Spacecraft and components manufacturer Ball Aerospace has successfully handed over a cryostat to the University of Arizona.

Cryostat is a low-heat leak tank that contains liquid helium and built for Nasa’s Galactic/Extragalactic Ultralong-Duration Balloon Spectroscopic Terahertz Observatory (GUSTO).

The tank is designed to keep the GUSTO instrument cool throughout the planned long-duration balloon flight mission.

Ball Aerospace civil space vice-president and general manager Dr Makenzie Lystrup said: “We are honoured to work with the University of Arizona on Nasa’s GUSTO mission, which will measure emissions from the interstellar medium or the cosmic material found between stars.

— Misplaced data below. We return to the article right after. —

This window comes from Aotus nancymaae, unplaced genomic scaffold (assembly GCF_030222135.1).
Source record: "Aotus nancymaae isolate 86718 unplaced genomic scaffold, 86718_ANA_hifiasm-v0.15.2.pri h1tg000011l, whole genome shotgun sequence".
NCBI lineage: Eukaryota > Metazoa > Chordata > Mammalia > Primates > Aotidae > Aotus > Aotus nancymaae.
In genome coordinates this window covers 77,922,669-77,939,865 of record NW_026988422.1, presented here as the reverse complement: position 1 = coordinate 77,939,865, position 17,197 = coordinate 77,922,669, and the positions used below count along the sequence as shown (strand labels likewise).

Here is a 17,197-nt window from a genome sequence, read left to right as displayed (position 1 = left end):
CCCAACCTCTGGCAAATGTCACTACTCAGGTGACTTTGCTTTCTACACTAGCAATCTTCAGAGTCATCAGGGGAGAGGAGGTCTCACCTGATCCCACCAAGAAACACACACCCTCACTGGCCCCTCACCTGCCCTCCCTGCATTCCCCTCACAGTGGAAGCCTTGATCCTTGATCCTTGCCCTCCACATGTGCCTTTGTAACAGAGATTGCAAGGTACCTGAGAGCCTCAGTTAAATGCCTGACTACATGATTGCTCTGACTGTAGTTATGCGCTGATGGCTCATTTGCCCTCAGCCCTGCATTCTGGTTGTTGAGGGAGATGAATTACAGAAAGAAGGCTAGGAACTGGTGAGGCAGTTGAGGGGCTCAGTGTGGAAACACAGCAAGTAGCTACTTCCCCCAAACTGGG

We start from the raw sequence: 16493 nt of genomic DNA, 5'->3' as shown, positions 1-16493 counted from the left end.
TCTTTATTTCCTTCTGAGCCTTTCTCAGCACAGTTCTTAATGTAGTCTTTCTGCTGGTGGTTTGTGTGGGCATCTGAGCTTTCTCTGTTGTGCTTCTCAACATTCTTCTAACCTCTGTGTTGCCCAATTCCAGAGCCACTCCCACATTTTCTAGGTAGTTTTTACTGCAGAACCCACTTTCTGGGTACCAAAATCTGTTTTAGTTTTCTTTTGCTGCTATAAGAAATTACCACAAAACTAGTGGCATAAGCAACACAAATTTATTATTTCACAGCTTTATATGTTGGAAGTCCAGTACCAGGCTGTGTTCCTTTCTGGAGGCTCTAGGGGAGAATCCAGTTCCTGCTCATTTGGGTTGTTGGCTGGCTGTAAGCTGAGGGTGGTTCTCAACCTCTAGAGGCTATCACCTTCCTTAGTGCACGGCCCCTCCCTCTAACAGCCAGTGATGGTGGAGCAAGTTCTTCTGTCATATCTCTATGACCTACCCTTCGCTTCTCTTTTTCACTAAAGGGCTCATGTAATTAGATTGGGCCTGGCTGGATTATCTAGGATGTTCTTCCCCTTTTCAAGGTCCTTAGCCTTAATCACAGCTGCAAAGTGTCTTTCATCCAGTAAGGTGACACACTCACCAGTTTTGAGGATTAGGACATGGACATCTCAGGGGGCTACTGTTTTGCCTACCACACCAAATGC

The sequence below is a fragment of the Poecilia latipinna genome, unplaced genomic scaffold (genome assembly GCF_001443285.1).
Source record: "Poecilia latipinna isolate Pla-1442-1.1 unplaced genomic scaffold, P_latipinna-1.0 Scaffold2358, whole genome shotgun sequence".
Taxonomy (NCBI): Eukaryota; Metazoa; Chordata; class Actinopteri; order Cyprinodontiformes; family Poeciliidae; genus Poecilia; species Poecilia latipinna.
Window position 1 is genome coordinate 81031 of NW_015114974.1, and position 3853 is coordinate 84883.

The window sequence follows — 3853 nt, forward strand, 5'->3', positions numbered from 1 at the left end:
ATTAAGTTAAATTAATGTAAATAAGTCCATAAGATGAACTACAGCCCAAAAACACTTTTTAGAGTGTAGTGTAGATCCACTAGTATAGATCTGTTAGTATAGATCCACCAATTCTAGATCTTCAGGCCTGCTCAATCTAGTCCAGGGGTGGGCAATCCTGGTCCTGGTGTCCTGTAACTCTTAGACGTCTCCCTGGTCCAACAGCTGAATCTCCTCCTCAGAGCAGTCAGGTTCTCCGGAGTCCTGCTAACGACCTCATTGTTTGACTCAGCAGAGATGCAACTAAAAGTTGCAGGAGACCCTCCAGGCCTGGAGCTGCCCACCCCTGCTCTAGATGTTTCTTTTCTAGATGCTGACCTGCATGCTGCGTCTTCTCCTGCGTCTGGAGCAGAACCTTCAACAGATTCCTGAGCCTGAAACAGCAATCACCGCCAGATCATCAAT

“Ball is an industry leader in designing and developing cryogenic systems, which includes our cryogenic centre of excellence for the development of unique cryogenic products such as the cryostat for the GUSTO mission.”

Scheduled for launch from Antarctica next year, GUSTO is part of Nasa’s Astrophysics Explorers Program.

The balloon mission is intended to connect parts of the Milky Way and Large Magellanic Cloud galaxies. It will help define the interstellar gas lifecycle.

The mission will also observe the formation and destruction of star-forming clouds and gas flow in an area close to the centre of the Milky Way.

University of Arizona’s Chris Walker serves as the mission principal investigator of the GUSTO while Johns Hopkins University’s Applied Physics Laboratory provides the mission operations.

Ball Aerospace has over 40 years of experience in cryogenic spaceflight systems and more than 25 years of developing cryocoolers. 

Earlier this year, the company announced that the advanced spectrometer instrument for the MethaneSAT flight system will soon enter its critical design phase following the completion of the preliminary design review (PDR).